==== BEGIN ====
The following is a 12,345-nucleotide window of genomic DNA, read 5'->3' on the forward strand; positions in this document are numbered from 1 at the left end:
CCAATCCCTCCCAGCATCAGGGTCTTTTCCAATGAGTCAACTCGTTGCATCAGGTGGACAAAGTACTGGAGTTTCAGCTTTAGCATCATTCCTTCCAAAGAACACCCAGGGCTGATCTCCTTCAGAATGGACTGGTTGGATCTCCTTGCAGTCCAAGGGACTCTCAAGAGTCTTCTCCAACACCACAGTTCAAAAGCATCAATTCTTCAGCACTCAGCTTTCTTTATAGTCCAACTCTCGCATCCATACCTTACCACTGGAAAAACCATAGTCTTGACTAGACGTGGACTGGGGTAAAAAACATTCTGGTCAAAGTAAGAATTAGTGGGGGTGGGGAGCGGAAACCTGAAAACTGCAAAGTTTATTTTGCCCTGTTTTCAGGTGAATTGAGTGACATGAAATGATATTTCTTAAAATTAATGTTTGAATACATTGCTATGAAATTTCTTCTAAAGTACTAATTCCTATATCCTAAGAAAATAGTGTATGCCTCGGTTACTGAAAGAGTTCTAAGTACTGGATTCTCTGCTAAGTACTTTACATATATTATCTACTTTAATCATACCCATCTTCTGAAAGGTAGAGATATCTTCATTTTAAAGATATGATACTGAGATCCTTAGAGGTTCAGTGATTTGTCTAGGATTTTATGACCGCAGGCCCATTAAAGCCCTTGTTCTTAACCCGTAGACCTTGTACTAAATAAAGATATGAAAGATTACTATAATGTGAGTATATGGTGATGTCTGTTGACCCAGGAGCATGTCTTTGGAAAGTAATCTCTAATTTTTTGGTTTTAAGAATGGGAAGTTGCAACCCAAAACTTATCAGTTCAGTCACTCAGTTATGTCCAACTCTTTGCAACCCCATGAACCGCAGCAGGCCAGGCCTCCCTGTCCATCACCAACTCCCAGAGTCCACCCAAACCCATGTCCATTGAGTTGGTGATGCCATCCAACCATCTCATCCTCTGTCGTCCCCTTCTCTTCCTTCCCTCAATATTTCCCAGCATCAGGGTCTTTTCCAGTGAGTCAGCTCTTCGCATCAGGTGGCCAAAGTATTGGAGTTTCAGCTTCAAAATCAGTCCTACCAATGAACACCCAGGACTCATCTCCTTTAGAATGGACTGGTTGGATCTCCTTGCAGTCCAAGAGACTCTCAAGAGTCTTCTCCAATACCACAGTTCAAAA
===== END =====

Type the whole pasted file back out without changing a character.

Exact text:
The following is a 12,345-nucleotide window of genomic DNA, read 5'->3' on the forward strand; positions in this document are numbered from 1 at the left end:
CCAATCCCTCCCAGCATCAGGGTCTTTTCCAATGAGTCAACTCGTTGCATCAGGTGGACAAAGTACTGGAGTTTCAGCTTTAGCATCATTCCTTCCAAAGAACACCCAGGGCTGATCTCCTTCAGAATGGACTGGTTGGATCTCCTTGCAGTCCAAGGGACTCTCAAGAGTCTTCTCCAACACCACAGTTCAAAAGCATCAATTCTTCAGCACTCAGCTTTCTTTATAGTCCAACTCTCGCATCCATACCTTACCACTGGAAAAACCATAGTCTTGACTAGACGTGGACTGGGGTAAAAAACATTCTGGTCAAAGTAAGAATTAGTGGGGGTGGGGAGCGGAAACCTGAAAACTGCAAAGTTTATTTTGCCCTGTTTTCAGGTGAATTGAGTGACATGAAATGATATTTCTTAAAATTAATGTTTGAATACATTGCTATGAAATTTCTTCTAAAGTACTAATTCCTATATCCTAAGAAAATAGTGTATGCCTCGGTTACTGAAAGAGTTCTAAGTACTGGATTCTCTGCTAAGTACTTTACATATATTATCTACTTTAATCATACCCATCTTCTGAAAGGTAGAGATATCTTCATTTTAAAGATATGATACTGAGATCCTTAGAGGTTCAGTGATTTGTCTAGGATTTTATGACCGCAGGCCCATTAAAGCCCTTGTTCTTAACCCGTAGACCTTGTACTAAATAAAGATATGAAAGATTACTATAATGTGAGTATATGGTGATGTCTGTTGACCCAGGAGCATGTCTTTGGAAAGTAATCTCTAATTTTTTGGTTTTAAGAATGGGAAGTTGCAACCCAAAACTTATCAGTTCAGTCACTCAGTTATGTCCAACTCTTTGCAACCCCATGAACCGCAGCAGGCCAGGCCTCCCTGTCCATCACCAACTCCCAGAGTCCACCCAAACCCATGTCCATTGAGTTGGTGATGCCATCCAACCATCTCATCCTCTGTCGTCCCCTTCTCTTCCTTCCCTCAATATTTCCCAGCATCAGGGTCTTTTCCAGTGAGTCAGCTCTTCGCATCAGGTGGCCAAAGTATTGGAGTTTCAGCTTCAAAATCAGTCCTACCAATGAACACCCAGGACTCATCTCCTTTAGAATGGACTGGTTGGATCTCCTTGCAGTCCAAGAGACTCTCAAGAGTCTTCTCCAATACCACAGTTCAAAA